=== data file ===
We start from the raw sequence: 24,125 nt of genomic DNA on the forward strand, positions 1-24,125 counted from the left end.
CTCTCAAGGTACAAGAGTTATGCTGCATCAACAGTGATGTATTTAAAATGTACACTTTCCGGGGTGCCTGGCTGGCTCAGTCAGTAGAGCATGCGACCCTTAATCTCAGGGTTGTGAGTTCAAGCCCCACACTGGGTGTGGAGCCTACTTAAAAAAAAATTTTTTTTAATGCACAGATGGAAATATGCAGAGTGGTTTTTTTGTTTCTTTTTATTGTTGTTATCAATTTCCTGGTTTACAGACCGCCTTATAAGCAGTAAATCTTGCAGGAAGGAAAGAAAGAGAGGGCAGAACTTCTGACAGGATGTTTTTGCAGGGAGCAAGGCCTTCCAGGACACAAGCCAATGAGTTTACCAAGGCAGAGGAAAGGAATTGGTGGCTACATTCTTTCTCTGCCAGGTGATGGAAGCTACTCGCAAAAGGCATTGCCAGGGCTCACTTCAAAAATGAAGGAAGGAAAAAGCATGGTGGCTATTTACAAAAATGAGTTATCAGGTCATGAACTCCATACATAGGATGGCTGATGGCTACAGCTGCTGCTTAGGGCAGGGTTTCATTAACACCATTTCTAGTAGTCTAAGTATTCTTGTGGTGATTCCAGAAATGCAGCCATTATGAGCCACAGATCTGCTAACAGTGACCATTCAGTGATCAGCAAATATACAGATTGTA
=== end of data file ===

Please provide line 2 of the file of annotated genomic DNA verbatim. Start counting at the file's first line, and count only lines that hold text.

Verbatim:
CTCTCAAGGTACAAGAGTTATGCTGCATCAACAGTGATGTATTTAAAATGTACACTTTCCGGGGTGCCTGGCTGGCTCAGTCAGTAGAGCATGCGACCCTTAATCTCAGGGTTGTGAGTTCAAGCCCCACACTGGGTGTGGAGCCTACTTAAAAAAAAATTTTTTTTAATGCACAGATGGAAATATGCAGAGTGGTTTTTTTGTTTCTTTTTATTGTTGTTATCAATTTCCTGGTTTACAGACCGCCTTATAAGCAGTAAATCTTGCAGGAAGGAAAGAAAGAGAGGGCAGAACTTCTGACAGGATGTTTTTGCAGGGAGCAAGGCCTTCCAGGACACAAGCCAATGAGTTTACCAAGGCAGAGGAAAGGAATTGGTGGCTACATTCTTTCTCTGCCAGGTGATGGAAGCTACTCGCAAAAGGCATTGCCAGGGCTCACTTCAAAAATGAAGGAAGGAAAAAGCATGGTGGCTATTTACAAAAATGAGTTATCAGGTCATGAACTCCATACATAGGATGGCTGATGGCTACAGCTGCTGCTTAGGGCAGGGTTTCATTAACACCATTTCTAGTAGTCTAAGTATTCTTGTGGTGATTCCAGAAATGCAGCCATTATGAGCCACAGATCTGCTAACAGTGACCATTCAGTGATCAGCAAATATACAGATTGTA